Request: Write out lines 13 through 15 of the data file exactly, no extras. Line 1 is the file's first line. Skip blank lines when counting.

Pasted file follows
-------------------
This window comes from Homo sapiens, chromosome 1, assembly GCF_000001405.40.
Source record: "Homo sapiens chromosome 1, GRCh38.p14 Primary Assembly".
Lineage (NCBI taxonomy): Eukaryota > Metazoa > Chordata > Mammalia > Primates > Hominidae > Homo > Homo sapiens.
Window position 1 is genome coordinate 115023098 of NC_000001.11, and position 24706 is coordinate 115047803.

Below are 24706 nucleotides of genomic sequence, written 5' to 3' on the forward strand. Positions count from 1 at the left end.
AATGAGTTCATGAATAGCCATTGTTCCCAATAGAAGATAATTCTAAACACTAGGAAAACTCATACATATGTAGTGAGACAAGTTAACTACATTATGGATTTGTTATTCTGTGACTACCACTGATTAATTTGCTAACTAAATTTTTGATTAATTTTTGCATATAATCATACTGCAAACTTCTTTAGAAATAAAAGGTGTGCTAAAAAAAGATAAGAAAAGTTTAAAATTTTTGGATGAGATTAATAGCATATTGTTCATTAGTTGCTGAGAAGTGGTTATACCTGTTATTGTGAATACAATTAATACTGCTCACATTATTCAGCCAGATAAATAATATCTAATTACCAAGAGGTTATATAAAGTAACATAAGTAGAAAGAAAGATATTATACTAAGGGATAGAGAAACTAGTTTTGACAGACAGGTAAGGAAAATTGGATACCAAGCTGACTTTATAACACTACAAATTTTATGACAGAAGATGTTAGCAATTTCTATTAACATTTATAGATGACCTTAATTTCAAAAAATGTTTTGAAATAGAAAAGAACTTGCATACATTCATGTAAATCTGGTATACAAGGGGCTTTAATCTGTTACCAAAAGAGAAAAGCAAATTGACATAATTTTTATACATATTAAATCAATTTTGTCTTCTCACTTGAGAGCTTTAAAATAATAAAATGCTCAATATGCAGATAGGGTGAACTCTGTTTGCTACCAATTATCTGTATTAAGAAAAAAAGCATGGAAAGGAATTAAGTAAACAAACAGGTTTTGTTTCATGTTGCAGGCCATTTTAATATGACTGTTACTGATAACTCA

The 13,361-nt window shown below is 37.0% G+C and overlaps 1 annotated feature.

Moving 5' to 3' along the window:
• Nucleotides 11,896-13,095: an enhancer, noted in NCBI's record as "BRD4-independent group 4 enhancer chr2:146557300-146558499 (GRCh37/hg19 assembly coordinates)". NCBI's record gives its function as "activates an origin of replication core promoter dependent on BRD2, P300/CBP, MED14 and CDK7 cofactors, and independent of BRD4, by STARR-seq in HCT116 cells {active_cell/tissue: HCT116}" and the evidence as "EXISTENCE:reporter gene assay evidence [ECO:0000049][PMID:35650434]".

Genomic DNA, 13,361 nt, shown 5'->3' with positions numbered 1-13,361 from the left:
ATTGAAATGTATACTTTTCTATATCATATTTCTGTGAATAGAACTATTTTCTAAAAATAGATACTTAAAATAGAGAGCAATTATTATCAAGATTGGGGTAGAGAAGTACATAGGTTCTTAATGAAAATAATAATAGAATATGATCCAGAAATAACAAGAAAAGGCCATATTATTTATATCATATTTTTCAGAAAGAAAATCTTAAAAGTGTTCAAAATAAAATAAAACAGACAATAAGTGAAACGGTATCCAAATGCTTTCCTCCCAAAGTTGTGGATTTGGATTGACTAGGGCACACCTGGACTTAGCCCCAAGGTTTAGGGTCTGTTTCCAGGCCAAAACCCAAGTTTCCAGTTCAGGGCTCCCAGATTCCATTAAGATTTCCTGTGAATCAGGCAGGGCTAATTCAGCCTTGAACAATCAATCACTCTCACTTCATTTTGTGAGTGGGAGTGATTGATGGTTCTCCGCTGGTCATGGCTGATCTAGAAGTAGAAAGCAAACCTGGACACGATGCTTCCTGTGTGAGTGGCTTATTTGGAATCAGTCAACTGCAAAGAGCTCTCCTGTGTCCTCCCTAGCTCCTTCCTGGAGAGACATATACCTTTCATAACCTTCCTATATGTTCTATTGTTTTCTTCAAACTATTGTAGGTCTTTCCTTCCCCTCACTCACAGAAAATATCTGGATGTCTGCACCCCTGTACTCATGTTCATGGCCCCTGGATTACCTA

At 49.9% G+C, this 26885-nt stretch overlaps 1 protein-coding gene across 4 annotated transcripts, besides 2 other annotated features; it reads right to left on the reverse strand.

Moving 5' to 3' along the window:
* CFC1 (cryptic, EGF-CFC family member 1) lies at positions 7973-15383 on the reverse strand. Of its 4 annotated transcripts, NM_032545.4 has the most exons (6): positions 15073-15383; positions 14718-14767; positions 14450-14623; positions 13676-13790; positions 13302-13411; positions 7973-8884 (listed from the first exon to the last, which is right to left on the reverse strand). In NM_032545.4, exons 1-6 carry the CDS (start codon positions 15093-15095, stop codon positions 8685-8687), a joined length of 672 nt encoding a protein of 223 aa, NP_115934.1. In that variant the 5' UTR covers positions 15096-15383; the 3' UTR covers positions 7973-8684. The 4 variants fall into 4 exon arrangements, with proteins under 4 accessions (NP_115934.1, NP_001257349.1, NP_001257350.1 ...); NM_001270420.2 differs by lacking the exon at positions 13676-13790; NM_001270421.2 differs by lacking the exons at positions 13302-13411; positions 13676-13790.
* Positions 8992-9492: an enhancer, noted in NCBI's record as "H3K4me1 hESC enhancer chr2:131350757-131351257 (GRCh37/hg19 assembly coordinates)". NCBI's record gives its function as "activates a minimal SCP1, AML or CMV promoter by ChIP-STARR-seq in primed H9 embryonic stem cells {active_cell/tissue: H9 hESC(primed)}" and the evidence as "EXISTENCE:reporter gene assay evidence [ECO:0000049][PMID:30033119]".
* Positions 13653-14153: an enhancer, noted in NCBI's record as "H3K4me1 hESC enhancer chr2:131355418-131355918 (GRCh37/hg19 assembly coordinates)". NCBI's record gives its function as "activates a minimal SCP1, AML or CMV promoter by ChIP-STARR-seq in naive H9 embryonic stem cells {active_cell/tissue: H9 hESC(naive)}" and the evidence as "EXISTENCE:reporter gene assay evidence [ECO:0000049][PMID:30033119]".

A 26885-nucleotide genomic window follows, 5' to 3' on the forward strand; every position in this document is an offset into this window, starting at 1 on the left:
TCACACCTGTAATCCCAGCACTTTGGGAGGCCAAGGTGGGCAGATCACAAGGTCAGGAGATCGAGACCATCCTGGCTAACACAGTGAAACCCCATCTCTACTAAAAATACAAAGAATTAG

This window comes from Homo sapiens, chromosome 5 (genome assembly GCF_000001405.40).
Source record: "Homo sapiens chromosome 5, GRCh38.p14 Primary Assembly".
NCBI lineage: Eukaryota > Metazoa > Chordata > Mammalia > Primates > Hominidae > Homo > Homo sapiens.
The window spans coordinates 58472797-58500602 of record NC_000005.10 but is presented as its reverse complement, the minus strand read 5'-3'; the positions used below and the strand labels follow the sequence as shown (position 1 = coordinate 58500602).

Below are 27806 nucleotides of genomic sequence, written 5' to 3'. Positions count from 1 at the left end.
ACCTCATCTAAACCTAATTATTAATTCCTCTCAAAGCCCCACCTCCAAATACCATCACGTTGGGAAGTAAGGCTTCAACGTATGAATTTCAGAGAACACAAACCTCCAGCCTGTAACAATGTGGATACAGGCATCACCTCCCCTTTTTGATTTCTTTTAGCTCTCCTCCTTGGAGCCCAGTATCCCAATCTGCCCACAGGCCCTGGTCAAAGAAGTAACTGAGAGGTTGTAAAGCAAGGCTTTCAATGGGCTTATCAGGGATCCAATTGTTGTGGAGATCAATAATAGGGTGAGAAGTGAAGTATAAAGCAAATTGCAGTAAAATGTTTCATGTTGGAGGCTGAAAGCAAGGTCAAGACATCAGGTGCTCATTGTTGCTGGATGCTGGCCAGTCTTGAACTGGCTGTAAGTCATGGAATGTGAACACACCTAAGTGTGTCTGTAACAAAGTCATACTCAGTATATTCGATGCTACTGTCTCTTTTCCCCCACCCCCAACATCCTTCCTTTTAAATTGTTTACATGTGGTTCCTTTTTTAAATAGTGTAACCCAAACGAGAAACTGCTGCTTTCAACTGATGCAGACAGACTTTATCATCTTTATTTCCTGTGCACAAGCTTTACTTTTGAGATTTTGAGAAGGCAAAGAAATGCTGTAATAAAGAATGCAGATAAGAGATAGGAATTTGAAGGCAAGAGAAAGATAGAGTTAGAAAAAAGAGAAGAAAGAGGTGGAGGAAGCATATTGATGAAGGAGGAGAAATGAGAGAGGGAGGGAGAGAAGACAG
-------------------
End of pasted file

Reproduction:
Moving 5' to 3' along the window:
* CFC1 (cryptic, EGF-CFC family member 1) lies at positions 7973-15383 on the reverse strand. Of its 4 annotated transcripts, NM_032545.4 has the most exons (6): positions 15073-15383; positions 14718-14767; positions 14450-14623; positions 13676-13790; positions 13302-13411; positions 7973-8884 (listed from the first exon to the last, which is right to left on the reverse strand). In NM_032545.4, exons 1-6 carry the CDS (start codon positions 15093-15095, stop codon positions 8685-8687), a joined length of 672 nt encoding a protein of 223 aa, NP_115934.1. In that variant the 5' UTR covers positions 15096-15383; the 3' UTR covers positions 7973-8684. The 4 variants fall into 4 exon arrangements, with proteins under 4 accessions (NP_115934.1, NP_001257349.1, NP_001257350.1 ...); NM_001270420.2 differs by lacking the exon at positions 13676-13790; NM_001270421.2 differs by lacking the exons at positions 13302-13411; positions 13676-13790.
* Positions 8992-9492: an enhancer, noted in NCBI's record as "H3K4me1 hESC enhancer chr2:131350757-131351257 (GRCh37/hg19 assembly coordinates)". NCBI's record gives its function as "activates a minimal SCP1, AML or CMV promoter by ChIP-STARR-seq in primed H9 embryonic stem cells {active_cell/tissue: H9 hESC(primed)}" and the evidence as "EXISTENCE:reporter gene assay evidence [ECO:0000049][PMID:30033119]".